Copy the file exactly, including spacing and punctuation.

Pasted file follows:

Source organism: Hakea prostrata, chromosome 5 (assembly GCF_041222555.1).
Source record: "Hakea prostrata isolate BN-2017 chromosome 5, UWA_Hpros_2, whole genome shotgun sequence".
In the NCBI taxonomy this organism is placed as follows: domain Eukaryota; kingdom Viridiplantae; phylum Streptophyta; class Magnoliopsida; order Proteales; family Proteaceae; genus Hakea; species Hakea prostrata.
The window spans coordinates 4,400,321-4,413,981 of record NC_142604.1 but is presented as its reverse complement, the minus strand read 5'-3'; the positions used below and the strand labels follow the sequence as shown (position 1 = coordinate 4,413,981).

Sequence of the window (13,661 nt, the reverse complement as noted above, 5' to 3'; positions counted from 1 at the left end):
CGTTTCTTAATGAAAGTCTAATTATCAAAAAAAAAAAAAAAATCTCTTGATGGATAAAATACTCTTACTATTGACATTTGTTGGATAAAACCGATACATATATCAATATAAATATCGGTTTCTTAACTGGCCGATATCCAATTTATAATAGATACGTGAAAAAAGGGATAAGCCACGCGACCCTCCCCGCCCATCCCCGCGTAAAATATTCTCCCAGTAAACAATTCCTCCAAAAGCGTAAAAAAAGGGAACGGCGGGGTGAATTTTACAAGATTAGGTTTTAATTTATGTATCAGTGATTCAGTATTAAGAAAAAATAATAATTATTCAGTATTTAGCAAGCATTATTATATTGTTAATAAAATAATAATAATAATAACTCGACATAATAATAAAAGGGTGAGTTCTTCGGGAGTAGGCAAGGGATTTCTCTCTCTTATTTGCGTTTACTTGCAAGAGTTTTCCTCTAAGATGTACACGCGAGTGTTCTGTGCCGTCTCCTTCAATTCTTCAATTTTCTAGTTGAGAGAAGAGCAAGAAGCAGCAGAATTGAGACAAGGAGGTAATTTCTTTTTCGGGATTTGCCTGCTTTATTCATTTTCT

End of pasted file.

Source organism: Hakea prostrata, chromosome 5 (assembly GCF_041222555.1).
Source record: "Hakea prostrata isolate BN-2017 chromosome 5, UWA_Hpros_2, whole genome shotgun sequence".
In the NCBI taxonomy this organism is placed as follows: domain Eukaryota; kingdom Viridiplantae; phylum Streptophyta; class Magnoliopsida; order Proteales; family Proteaceae; genus Hakea; species Hakea prostrata.
The window spans coordinates 4,400,321-4,413,981 of record NC_142604.1 but is presented as its reverse complement, the minus strand read 5'-3'; the positions used below and the strand labels follow the sequence as shown (position 1 = coordinate 4,413,981).

Sequence of the window (13,661 nt, the reverse complement as noted above, 5' to 3'; positions counted from 1 at the left end):
CGTTTCTTAATGAAAGTCTAATTATCAAAAAAAAAAAAAAAATCTCTTGATGGATAAAATACTCTTACTATTGACATTTGTTGGATAAAACCGATACATATATCAATATAAATATCGGTTTCTTAACTGGCCGATATCCAATTTATAATAGATACGTGAAAAAAGGGATAAGCCACGCGACCCTCCCCGCCCATCCCCGCGTAAAATATTCTCCCAGTAAACAATTCCTCCAAAAGCGTAAAAAAAGGGAACGGCGGGGTGAATTTTACAAGATTAGGTTTTAATTTATGTATCAGTGATTCAGTATTAAGAAAAAATAATAATTATTCAGTATTTAGCAAGCATTATTATATTGTTAATAAAATAATAATAATAATAACTCGACATAATAATAAAAGGGTGAGTTCTTCGGGAGTAGGCAAGGGATTTCTCTCTCTTATTTGCGTTTACTTGCAAGAGTTTTCCTCTAAGATGTACACGCGAGTGTTCTGTGCCGTCTCCTTCAATTCTTCAATTTTCTAGTTGAGAGAAGAGCAAGAAGCAGCAGAATTGAGACAAGGAGGTAATTTCTTTTTCGGGATTTGCCTGCTTTATTCATTTTCT